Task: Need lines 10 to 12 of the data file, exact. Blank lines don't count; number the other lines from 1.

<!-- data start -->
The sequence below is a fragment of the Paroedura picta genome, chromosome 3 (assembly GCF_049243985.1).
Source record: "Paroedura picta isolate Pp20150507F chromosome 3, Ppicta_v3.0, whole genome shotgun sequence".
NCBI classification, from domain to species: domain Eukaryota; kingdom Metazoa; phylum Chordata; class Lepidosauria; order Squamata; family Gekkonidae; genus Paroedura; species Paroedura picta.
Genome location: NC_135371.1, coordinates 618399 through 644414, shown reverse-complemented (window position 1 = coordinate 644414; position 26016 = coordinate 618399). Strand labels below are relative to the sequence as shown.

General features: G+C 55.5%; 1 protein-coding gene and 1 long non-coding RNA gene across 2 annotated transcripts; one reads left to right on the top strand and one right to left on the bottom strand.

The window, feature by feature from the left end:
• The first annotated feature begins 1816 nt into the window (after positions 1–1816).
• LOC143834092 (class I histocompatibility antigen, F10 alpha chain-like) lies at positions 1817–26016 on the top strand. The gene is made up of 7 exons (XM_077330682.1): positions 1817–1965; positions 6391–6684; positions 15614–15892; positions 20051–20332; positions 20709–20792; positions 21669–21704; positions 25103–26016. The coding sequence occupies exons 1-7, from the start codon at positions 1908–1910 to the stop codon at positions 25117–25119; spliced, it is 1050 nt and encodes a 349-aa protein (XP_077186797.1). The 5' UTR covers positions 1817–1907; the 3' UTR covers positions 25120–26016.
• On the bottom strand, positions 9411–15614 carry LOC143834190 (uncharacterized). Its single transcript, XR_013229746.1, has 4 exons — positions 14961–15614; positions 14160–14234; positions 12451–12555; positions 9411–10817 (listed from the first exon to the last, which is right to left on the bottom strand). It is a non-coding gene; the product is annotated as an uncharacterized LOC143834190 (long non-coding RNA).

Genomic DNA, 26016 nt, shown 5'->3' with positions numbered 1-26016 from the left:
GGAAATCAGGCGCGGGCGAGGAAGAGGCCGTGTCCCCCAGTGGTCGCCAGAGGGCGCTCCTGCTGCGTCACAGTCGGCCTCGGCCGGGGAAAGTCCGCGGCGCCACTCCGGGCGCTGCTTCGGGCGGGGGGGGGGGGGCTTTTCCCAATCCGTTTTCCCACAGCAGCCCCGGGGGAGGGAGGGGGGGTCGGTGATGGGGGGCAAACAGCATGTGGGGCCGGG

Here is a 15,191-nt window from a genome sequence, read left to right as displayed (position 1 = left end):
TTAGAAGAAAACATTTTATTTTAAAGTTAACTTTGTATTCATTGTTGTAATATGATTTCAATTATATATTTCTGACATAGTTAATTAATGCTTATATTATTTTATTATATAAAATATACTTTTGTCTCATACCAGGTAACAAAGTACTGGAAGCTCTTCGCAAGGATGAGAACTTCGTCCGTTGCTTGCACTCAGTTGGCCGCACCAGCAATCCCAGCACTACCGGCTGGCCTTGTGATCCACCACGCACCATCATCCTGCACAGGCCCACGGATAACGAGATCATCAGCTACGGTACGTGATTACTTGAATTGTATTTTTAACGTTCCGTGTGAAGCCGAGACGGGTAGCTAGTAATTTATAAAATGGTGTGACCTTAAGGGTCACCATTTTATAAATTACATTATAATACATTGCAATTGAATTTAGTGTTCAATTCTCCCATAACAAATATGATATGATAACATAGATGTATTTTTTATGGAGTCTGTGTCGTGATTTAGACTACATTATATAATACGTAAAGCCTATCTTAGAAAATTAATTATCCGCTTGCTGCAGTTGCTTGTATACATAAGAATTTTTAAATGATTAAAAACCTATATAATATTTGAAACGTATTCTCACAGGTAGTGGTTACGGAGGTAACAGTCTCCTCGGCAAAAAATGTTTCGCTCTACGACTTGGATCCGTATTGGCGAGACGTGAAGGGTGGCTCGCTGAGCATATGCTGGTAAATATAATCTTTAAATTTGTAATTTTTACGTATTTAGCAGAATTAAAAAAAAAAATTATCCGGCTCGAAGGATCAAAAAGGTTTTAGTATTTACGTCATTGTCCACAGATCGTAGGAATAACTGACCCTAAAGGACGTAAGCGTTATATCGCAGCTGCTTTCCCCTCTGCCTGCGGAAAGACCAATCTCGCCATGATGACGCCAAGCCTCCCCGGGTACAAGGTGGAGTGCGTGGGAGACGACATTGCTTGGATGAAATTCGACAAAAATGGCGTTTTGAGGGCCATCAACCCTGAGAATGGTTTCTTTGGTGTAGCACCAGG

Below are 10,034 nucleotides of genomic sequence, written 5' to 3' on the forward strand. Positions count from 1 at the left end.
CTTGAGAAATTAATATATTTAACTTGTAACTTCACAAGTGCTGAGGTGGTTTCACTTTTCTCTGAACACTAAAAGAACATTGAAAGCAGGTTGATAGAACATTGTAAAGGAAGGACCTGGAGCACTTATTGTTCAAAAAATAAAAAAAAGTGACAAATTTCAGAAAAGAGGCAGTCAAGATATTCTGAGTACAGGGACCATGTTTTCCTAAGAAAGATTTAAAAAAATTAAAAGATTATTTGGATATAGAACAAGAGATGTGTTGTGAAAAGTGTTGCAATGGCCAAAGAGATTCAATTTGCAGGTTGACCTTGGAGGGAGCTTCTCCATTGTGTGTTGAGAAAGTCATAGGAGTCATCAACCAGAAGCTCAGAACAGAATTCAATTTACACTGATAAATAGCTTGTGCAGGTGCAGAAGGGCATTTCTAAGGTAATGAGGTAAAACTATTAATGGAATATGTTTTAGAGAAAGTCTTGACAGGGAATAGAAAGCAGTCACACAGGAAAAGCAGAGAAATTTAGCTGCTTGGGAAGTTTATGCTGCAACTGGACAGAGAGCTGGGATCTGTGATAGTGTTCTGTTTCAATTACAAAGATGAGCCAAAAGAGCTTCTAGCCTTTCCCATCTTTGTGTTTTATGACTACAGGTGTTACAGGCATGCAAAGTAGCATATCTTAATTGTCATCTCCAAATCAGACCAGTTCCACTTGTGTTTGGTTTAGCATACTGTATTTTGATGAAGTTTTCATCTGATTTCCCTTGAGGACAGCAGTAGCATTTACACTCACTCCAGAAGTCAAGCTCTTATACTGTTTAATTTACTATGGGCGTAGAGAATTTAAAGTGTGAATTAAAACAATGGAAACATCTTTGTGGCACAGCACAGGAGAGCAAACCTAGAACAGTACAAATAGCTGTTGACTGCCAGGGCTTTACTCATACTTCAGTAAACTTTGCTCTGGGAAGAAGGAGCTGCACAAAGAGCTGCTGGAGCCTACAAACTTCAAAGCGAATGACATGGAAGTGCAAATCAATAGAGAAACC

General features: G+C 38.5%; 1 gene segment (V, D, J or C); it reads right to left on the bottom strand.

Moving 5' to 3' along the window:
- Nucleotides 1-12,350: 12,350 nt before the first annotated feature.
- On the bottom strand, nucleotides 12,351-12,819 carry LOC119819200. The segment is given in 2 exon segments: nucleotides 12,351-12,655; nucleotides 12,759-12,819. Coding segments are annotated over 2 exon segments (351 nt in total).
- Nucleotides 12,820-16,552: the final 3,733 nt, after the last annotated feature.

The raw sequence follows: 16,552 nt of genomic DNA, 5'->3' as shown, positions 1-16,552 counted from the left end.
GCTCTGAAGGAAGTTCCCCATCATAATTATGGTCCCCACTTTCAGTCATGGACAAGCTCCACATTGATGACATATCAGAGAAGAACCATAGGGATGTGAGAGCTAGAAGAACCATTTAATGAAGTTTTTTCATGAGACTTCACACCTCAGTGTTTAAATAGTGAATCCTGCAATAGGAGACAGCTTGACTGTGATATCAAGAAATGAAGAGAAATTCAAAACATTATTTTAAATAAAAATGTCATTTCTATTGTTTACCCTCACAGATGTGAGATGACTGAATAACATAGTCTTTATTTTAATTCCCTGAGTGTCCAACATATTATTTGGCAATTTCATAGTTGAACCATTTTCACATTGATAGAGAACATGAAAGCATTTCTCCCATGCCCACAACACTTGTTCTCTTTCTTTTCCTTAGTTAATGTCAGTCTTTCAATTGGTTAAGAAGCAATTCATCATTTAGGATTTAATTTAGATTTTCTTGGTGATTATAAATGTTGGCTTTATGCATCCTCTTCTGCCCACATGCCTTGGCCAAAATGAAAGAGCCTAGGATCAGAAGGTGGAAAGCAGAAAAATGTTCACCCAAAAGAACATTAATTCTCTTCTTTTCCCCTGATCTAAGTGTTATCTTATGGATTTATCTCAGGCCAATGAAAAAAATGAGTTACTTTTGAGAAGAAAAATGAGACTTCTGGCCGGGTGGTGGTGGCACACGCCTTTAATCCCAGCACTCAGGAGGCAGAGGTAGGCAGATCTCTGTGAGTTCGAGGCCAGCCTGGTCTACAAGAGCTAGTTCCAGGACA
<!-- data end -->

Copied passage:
Genomic DNA, 26016 nt, shown 5'->3' with positions numbered 1-26016 from the left:
GGAAATCAGGCGCGGGCGAGGAAGAGGCCGTGTCCCCCAGTGGTCGCCAGAGGGCGCTCCTGCTGCGTCACAGTCGGCCTCGGCCGGGGAAAGTCCGCGGCGCCACTCCGGGCGCTGCTTCGGGCGGGGGGGGGGGGGCTTTTCCCAATCCGTTTTCCCACAGCAGCCCCGGGGGAGGGAGGGGGGGTCGGTGATGGGGGGCAAACAGCATGTGGGGCCGGG

Here is a 15,191-nt window from a genome sequence, read left to right as displayed (position 1 = left end):